Estimated Impact – Overall and per NFWF, this project has the potential to sequester up to 360,000 metric tonnes of carbon, the equivalent of the energy to power 45,000 U.S, homes for one year6, and impact 1,000,000 acres of land.

Progress to Date

6Based on the EPA's Greenhouse Gas Equivalencies Calculator

Exploring the Benefits of Feed Additives

Together with suppliers and ranchers, we have supported scientific efforts to reduce cattle-based methane emissions using innovative feed additives, and we continue to explore ways to tackle this important source of emissions.

Operating Sustainable Restaurants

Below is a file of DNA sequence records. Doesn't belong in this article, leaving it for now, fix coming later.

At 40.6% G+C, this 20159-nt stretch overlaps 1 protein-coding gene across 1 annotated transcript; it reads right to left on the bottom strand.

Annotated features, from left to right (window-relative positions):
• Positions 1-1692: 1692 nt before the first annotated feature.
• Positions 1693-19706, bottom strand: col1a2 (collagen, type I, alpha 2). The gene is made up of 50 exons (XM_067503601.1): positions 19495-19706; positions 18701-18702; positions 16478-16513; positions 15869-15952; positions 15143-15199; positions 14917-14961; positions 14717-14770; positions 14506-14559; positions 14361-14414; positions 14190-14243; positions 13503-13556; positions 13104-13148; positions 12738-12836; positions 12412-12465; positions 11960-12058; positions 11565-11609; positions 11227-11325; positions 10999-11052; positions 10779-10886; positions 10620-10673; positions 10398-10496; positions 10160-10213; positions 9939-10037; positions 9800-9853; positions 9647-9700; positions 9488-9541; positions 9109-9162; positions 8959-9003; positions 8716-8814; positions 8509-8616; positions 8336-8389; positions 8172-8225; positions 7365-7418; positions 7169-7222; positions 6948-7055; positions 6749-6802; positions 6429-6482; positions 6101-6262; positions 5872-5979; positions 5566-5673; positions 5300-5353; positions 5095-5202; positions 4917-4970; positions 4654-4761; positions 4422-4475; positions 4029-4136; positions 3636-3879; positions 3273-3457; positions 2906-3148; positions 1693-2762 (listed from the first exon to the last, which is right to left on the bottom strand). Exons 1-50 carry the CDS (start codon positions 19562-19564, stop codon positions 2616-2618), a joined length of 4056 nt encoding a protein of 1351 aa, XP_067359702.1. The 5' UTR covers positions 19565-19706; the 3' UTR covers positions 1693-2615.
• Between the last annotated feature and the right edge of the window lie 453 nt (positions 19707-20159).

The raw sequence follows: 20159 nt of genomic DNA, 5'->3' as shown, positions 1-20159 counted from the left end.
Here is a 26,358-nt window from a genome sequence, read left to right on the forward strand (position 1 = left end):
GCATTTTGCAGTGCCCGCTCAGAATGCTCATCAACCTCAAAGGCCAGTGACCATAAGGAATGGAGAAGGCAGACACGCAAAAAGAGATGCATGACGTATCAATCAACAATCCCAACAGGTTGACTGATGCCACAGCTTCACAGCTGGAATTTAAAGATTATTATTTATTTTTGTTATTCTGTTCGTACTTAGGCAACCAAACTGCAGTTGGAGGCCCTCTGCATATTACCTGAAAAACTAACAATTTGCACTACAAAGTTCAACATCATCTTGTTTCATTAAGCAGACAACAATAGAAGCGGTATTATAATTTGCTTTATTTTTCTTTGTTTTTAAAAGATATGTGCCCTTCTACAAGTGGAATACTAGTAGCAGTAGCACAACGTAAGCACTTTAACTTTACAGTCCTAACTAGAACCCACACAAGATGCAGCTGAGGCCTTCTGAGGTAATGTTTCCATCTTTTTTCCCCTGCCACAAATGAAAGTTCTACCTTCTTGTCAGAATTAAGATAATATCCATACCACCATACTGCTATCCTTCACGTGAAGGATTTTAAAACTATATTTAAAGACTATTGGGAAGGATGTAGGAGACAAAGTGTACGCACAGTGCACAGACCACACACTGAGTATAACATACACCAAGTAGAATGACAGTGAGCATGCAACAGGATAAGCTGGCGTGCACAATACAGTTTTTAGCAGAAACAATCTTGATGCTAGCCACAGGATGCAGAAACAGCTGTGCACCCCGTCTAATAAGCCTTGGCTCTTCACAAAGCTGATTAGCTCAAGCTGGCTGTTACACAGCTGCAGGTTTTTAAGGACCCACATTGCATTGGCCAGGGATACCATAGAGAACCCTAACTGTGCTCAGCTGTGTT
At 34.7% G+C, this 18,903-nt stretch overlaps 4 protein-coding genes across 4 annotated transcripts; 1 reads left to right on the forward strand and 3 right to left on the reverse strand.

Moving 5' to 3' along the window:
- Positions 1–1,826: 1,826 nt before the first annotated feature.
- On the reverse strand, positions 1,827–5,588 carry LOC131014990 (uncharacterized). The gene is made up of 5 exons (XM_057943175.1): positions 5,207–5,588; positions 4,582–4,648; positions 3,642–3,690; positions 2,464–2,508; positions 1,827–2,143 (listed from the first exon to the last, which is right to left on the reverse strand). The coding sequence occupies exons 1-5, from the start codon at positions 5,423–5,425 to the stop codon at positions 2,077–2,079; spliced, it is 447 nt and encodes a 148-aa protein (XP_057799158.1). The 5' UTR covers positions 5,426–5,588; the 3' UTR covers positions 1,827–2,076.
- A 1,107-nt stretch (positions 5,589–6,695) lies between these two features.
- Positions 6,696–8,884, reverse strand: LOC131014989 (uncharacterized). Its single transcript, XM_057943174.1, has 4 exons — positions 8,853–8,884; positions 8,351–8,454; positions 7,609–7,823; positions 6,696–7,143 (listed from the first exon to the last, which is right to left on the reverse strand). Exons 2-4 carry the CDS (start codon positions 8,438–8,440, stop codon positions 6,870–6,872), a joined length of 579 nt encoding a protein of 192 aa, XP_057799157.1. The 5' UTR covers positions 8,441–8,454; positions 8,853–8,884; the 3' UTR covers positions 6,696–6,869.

To help us and our restaurant owners work towards reducing their environmental footprints, we are developing design standards that incorporate the use of innovative products and practices in both new restaurants and updates to our existing locations, as applicable, that evaluate energy consumption.

To support this, we’ve set interim goals as follows:

Focus Area Goal Progress
Franchised Restaurants Develop and implement a Green Building Standards for restaurants globally Developing and formalizing these standards requires time and testing. Currently, we are performing in-depth energy analyses on a global set of restaurants to identify opportunities for emissions reductions. We plan on testing identified decarbonization measures at select restaurants over the next few years.

These tests will inform our finalized Green Building Standards.

Managing Climate-Related Risks and Opportunities